Since I began my year of stitchiness, I have surprised myself by falling back in love with cross stitch. I have managed to draft a number of my own designs and have been working away at them diligently. However, repeating the same stitch over and over can get rather dull so I generally try to have at least one embroidery project on the go for a little variety. Yesterday I realised that I had only been working on cross stitch for the last couple of weeks and I had started to notice my creative energy and enthusiasm had dropped considerably. It was time for action!
I decided the occasion called for another of my flower windows. For a quick and easy pop of colour and texture, in my opinion, they cannot be beaten. Flower windows are simple to do and give me the opportunity to work as many different embroidery stitches as I may care to.
It starts with some floral fabric. Those lovely, vintage bedsheets are the very best because they have nice bold, defined flower shapes. The picture above is pretty much all of the fabric I carried to Italy with me. They are not big pieces but I have found that by cutting carefully, I have been able to get several projects out of them and I still have plenty leftover. You could work a similar project with any pictures or shapes printed on fabric so, if you wanted to try this project, I would really encourage looking at what fabric you may already have before buying any more.
I selected the shapes I wanted, cut around them, backed them with Bondaweb and then cut out the shape properly. Because the flowers overlap each other a lot, I used some of the flowers right on the edge of the fabric, so as little as possible was used up. I find it useful to cut out a small number of flowers, and add more if required.
I then started positioning the flowers on the backing fabric as I wanted them. I used very cheap cotton for the backing – it didn’t matter too much what it looked like because it won’t be seen. The only requirement is that it doesn’t stretch easily. I wasn’t going for an arrangement, as such, I just want to make sure I had a nice balance of colour to fill the mount. I also wanted to make sure that as little of the backing fabric as possible is showing through. I don’t worry if a little does though – I can fill those in later. It is useful to have the mount to hand to position over the work so you have an idea if it is working out. When I was happy with how it looked I ironed it all down so the Bondaweb fused them to the backing fabric.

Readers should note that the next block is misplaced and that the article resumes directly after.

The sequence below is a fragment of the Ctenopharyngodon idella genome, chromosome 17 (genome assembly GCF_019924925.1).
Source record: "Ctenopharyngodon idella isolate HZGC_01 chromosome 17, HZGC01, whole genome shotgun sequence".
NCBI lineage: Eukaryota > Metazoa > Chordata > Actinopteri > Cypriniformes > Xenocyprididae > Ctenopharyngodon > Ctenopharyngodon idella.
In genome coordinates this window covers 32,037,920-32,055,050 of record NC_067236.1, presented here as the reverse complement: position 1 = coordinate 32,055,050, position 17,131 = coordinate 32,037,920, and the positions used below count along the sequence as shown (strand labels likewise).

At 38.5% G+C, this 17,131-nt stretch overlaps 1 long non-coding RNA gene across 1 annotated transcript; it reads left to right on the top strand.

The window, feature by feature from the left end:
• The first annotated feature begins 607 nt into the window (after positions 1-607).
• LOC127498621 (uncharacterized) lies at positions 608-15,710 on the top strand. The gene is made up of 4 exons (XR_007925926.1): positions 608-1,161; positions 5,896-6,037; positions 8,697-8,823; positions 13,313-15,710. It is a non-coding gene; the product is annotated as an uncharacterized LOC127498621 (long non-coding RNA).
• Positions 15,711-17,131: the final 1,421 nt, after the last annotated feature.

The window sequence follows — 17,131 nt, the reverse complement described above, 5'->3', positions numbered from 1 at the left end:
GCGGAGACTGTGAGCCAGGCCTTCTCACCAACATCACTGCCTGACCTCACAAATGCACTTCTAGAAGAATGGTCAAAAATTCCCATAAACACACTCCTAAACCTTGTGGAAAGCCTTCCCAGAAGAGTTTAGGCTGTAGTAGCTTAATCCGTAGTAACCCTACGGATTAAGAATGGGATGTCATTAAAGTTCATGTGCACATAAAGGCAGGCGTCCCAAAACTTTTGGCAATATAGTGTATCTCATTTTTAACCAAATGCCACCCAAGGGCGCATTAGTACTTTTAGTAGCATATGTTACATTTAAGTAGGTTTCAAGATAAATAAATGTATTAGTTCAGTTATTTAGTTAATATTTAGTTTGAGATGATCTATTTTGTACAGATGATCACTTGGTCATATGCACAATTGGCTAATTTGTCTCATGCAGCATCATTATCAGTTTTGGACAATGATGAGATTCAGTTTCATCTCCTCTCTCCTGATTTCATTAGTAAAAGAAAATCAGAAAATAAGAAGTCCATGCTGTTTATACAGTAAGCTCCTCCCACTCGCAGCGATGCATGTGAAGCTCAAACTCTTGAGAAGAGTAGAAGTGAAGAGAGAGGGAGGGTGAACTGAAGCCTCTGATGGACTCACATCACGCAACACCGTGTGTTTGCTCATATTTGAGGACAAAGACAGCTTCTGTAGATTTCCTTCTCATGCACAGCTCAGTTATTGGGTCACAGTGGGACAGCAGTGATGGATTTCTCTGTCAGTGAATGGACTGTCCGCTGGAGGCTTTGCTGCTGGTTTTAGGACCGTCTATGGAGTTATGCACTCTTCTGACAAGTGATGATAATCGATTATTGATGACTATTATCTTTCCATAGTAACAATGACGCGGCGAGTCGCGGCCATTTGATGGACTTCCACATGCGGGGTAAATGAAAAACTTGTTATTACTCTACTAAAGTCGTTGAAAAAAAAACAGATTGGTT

This is is the composition with the mount over it. I try to take a picture at this point so I can be clear about the area I will be working. I will also mark the area with a running stitch. This is important because some of the appliqué will be hidden by the mount. If I work the whole piece, my embroidery will stop the mount from resting on the backing fabric fully and can spoil the effect.
Here it is without the mount on. It looks a bit peculiar at this stage! Now I am ready for the fun part: decided what colour floss to add and which stitches to use. Embellishing in this way really brings the piece to life. I could brighten it up, tone it down or just enhance what is is already there.
Because the window is relatively small this time, I am considering the Spring palette I mentioned in this post (I haven’t managed to start the Spring Fair Isle pattern yet!). When I get going with the stitching, I will grab my small jar of buttons and beads and see what else I want to add. As for the stitches – it is now a matter of whatever I fancy doing! I like to challenge myself to add at least one stitch I have never done before. Does anyone have any unusual stitch suggestions?!
I will let you know this project progresses.